A pump is a machine or device for raising, transferring, or compressing fluids. Pumps represent the largest single use of power in industry (31%) by motor driven equipment. Process variables, including pressure and flow of gases and liquids, have long been regulated using mechanical clutches, throttles, and adjustable inlet guide vanes. Pumps often operate as a variable torque load, a load that increases as the speed increases. These mechanisms waste energy, require frequent maintenance, and provide inaccurate control.
Pumps have two main categories:
- Positive displacement pumps force a fixed volume of fluid from inlet to discharge with each stroke or rotation. (e.g., reciprocating, rotary, or screw type pumps)
- Centrifugal pumps are the biggest class of pumps, which use the fluid's own momentum to build up pressure or head. Centrifugal pumps use centrifugal and hydrodynamic forces to create pressure that moves the fluid from inlet to discharge.
Pumps can also be classified by principle of operation and drive requirements.
- Principle of Operation Application Served
- Materials of Construction
- Liquid Being Pumped
- Shaft Orientation (Vertical, Horizontal)
- Number of Stages
- Suction Port Arrangement
- Reduce energy costs
Motors use less energy as speed is reduced.
- Reduce demand charges
Drives reduce motor starting current 8-10 times.
- Variable and constant torque load characteristics, depending on pump type.
- The motor may spin backwards due to pump backpressure when stopped.
- Control of pressure and flow is desired.
- High reliability.
- Wide horsepower range for different pump sizes.
- Environmentally friendly (harmonic standards).
- Network communications.
- Prevention of water hammer, pipe stress, valve, and pump seals and cavitation prevention.
|Bi-directional start||Start a pump spinning in either direction|
|Energy Saving Mode||Optimizing motor voltage based on the load requirements can save energy. |
|Drive cooling fan control||Maintenance requirements can be reduced and component life increased by the drive controlling its cooling fan.|
|Built-in PID controller||An AC drive with a built-in PID controller makes external PID controls unnecessary.|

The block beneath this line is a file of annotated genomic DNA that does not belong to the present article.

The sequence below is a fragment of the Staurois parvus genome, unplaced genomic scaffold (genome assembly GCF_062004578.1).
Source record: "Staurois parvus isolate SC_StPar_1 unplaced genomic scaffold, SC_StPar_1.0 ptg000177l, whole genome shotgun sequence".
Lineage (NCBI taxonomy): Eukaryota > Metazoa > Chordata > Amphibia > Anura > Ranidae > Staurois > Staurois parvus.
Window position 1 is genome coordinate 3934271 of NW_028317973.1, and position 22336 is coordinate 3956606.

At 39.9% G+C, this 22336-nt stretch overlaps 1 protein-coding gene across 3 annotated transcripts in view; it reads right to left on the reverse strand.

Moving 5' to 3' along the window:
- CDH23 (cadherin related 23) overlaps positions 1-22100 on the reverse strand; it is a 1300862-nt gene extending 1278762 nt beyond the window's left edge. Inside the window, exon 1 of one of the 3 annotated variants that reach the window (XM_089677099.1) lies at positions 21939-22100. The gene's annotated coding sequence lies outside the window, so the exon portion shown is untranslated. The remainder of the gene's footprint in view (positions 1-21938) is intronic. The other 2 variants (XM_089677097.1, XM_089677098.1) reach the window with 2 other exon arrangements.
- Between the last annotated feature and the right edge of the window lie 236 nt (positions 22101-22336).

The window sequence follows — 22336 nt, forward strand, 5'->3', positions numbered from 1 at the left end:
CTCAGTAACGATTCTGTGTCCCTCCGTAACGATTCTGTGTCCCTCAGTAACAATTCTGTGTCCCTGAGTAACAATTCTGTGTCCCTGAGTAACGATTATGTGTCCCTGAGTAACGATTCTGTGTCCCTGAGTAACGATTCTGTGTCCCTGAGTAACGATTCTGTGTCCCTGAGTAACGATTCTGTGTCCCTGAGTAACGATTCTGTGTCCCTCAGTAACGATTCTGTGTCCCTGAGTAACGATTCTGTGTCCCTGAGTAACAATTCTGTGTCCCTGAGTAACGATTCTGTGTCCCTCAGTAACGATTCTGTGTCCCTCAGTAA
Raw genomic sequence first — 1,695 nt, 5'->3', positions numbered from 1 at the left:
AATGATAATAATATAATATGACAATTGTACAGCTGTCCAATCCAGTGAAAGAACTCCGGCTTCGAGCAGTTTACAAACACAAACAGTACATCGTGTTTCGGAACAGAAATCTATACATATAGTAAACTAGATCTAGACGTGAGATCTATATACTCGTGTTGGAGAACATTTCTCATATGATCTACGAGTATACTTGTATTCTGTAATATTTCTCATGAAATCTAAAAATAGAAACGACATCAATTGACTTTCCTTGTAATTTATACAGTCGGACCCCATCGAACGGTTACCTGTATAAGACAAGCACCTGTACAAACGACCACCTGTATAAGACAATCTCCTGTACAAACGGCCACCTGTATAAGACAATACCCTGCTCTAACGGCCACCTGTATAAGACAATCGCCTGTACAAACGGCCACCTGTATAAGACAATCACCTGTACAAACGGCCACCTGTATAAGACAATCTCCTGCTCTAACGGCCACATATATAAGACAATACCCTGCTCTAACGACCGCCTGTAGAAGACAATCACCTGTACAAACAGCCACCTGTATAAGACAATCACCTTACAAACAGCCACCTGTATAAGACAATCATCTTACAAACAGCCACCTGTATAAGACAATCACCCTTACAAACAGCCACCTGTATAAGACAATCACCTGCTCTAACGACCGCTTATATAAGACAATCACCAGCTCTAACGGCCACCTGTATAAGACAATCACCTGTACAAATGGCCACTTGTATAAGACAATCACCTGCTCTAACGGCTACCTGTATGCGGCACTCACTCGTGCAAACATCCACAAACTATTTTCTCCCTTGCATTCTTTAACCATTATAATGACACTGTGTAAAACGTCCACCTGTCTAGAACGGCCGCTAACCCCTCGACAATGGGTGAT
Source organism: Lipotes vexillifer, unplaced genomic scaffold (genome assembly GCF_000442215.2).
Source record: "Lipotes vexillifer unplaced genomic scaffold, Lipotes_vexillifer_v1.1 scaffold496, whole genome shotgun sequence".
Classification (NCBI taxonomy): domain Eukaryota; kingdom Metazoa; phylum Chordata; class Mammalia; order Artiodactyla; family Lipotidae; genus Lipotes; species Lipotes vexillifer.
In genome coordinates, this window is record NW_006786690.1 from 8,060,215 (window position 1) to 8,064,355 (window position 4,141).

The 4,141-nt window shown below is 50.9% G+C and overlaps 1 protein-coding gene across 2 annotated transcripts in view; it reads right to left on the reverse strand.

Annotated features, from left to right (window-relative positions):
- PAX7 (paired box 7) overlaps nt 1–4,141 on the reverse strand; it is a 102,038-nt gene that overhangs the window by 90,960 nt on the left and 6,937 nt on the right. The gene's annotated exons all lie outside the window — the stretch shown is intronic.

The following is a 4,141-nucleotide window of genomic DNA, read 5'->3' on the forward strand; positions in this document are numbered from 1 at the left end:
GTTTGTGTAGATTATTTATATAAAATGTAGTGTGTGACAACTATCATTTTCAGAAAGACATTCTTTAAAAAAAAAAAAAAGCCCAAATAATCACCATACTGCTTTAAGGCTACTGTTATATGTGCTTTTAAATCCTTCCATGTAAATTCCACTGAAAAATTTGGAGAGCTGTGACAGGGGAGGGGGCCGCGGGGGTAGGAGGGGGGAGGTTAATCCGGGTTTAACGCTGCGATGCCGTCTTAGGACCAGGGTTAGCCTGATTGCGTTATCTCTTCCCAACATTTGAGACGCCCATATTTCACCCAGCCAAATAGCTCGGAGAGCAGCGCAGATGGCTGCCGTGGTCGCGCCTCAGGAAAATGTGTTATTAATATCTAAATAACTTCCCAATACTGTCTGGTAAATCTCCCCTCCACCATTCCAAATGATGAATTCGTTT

|Speed Search||The AC drive can automatically restart a spinning motor with Speed Estimation-Speed Search following a momentary power loss or fault condition.|
|Harmonic Suppression||A DC link choke is built into Yaskawa AC drives larger than 2018 and 4018. A built-in 12-pulse rectifier makes handling harmonic countermeasures simple (12-pulse transformer required).|
|LonWorks, Apogee, EtherNet/IP and MODBUS TCP/IP, etc.||Yaskawa drives are compatible with a wide variety of popular networks. |
|Undertorque detection||Use Undertorque Signal can indicate abnormal torque in the system. The signal can indicate when motor torque production falls below the regulated value due to a clog or a broken belt.|
Yaskawa AC drives provide an efficient, more maintenance-free, accurately controlled power source for pump systems. Yaskawa AC drives adjust impeller speeds to modify the pump curve. Use of an AC drive is preferred to valve control due to the benefits of efficiency. Yaskawa drives provide many benefits over traditional mechanically controlled methods. The benefits are both cost and performance related. Yaskawa AC drives reduce peak energy demands by capturing the speed of a pump that is running backwards due to backpressure. Using Yaskawa’s Bi-directional Start function causes a free wheeling pump to reverse and restart under controlled conditions unlike a line started pump motor. Energy Saving Mode reduces motor voltage during low demand conditions to save power. A PID controller built-in to the AC drive eliminates the initial cost of external PID controllers.
Speed Search is used to reduce stress on pump belts, pipes, and valve seals to reduce maintenance and replacement costs for the pump system. Yaskawa AC drives have integral communication options that help reduce the initial cost of separate network gateways. Torque detection can warn the user of pump cavitation or a clogged pump system before serious damage occurs.
Classification of Pumps by Operating Principle:
- Centrifugal Pumps
- Regenerative Turbine
- Jet Pumps
- Positive Displacement Pumps
The pdf contains the same information as the web, but in some cases may contain more and should be used if a printed version is required.